Blessed are those who have music to listen to

By Jon Hillenbrand In Photography, Stories


(By the way, there are more hyphenated-words in this blog post than normal. Please use caution when reading.)

This is a good time to be alive. Despite the money grab from most music artists nowadays, you can still get DRM-free music on Amazon.com. Find a song you like, and almost less than a minute later, you own it. I didn’t grow up with that kind of instant gratification. So I still find it amazing. Seems like it could be both good and bad for the future of society. Modern nations may expel all slow things and only adopt variations on this kind of convenience. Even Subway may get a drive-thru someday. Less-expensive nations will continue along grinding plants into usable cooking ingredients. And then there will be a backlash among the super rich. Slow inconvenience will become very expensive and popular. I suppose some of that is already happening. The hand-made and hyper expensive Lamborghini commands much more respect than the everlast Honda Civic shat out by the daily dozens from automated robot factories. No one cares if a Honda slams into a bridge upright. But a wreaked exotic, well there are whole websites dedicated to viewing those rare shots.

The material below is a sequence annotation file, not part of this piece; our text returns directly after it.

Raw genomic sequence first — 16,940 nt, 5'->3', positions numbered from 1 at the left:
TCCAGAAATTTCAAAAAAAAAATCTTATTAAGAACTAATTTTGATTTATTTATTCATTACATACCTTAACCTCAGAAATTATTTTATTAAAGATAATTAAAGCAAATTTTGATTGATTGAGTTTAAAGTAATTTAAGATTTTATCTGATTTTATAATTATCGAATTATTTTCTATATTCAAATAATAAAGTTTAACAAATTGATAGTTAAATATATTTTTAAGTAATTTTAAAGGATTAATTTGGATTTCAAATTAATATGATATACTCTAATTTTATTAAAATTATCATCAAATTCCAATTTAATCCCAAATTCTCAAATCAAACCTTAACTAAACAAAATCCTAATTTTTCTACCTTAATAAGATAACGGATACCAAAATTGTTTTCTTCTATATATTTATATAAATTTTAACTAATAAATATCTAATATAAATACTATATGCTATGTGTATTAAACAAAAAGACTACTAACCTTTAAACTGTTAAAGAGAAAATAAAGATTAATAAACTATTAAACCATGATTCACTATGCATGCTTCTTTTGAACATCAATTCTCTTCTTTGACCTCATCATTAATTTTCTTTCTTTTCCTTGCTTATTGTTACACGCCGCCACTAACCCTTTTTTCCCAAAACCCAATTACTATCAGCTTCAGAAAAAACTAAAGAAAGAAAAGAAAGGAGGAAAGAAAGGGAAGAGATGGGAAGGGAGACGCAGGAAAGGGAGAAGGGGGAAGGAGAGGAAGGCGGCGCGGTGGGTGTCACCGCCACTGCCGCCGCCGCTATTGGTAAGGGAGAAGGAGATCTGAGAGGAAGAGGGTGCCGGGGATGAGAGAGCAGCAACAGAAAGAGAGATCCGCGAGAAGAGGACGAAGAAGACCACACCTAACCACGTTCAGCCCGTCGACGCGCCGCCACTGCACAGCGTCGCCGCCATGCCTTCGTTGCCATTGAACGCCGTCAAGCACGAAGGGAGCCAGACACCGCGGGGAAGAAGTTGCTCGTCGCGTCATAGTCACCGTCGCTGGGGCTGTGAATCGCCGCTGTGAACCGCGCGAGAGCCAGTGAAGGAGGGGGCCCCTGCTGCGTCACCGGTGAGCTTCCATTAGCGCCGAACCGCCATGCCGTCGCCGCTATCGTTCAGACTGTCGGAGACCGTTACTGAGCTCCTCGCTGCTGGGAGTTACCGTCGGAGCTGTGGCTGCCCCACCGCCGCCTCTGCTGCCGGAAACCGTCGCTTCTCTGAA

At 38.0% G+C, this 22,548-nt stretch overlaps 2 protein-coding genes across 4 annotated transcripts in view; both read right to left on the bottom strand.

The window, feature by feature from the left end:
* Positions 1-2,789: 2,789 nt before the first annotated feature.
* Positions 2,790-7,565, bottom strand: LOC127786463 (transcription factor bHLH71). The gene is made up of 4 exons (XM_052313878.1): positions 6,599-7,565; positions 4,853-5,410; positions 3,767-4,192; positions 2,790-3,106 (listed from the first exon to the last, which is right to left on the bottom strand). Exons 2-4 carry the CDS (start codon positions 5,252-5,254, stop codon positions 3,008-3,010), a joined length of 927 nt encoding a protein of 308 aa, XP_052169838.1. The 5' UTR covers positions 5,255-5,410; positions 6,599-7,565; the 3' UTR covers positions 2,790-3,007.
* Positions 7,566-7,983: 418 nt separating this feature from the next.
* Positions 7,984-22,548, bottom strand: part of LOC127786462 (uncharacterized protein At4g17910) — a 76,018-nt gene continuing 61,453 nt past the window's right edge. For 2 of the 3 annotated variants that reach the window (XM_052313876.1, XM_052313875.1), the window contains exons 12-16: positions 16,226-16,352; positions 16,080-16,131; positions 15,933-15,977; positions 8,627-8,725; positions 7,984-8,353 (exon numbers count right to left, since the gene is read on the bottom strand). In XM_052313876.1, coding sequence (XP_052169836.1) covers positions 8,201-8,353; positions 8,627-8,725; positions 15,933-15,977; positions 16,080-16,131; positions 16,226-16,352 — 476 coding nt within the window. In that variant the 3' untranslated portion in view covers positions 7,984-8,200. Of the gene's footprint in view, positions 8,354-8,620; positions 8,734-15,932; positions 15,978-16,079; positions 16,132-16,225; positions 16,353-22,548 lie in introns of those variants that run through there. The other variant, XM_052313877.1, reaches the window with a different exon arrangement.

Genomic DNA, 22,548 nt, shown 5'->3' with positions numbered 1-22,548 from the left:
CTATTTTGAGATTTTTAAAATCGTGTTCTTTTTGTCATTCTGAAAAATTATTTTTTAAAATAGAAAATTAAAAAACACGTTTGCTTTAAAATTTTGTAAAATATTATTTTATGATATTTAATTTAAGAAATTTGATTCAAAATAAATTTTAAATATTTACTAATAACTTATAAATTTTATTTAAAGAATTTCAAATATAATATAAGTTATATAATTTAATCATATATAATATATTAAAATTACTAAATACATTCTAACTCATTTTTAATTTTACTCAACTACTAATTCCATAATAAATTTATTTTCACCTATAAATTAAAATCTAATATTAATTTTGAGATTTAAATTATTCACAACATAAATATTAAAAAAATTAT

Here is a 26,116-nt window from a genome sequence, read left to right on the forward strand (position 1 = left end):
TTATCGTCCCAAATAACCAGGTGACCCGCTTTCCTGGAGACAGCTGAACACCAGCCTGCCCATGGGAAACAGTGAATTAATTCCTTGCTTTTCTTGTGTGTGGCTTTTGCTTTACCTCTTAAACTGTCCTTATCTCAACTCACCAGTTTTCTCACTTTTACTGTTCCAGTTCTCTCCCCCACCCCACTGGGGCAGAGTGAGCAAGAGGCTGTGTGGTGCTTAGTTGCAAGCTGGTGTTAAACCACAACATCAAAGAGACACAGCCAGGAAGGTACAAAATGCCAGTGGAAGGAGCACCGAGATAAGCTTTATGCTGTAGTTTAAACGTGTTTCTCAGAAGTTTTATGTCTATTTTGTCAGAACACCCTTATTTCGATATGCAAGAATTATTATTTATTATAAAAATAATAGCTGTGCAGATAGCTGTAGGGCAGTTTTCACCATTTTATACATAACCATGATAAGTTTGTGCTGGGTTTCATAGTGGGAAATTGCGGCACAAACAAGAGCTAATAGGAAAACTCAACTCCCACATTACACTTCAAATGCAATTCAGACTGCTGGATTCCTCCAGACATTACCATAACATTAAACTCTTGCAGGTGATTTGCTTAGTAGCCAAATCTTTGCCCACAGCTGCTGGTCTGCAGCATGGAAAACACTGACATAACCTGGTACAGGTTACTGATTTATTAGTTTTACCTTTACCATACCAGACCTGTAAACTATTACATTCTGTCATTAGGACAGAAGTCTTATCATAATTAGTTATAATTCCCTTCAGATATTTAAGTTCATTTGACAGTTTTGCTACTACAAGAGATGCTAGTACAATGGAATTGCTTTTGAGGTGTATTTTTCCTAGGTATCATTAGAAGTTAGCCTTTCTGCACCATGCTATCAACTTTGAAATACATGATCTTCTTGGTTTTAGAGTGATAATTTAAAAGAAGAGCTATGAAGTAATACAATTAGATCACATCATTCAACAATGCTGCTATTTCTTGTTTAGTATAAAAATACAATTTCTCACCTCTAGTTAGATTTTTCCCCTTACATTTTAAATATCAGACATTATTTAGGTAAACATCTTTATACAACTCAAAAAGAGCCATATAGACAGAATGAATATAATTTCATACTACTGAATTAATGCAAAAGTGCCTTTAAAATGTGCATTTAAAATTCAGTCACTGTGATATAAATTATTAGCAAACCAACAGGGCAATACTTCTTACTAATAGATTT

But at present, society is still a mix of fast and uber-slow, convenience and overwhelming suicide/homicide-inducing never ending inconvenience. For example, this person I met at a shoot wants to work as a photographer’s assistant for me on a few shoots. Seems fine to me. I’ll get a much-needed assistant for free and she’ll learn a thing or two about lighting, camerawork and editing. But no. I have to go through 12 steps of lameness from HR like I’m some sort of recovering intern addict. She has to get security access, drug and general health tests, money and time discussed, benefits waivers filled out, endless tax documents initialed and triplicated, blah blah blah. I wrote her all that to see if she’s still interested. No response so far.

So what’s my point? Hold on. Let me think. Sorry, I’ve lost the ability for genuine introspection and abstract conclusion-grabbing. Takes too long. I’ll have to outsource it to a developing nation-state.

What do you think?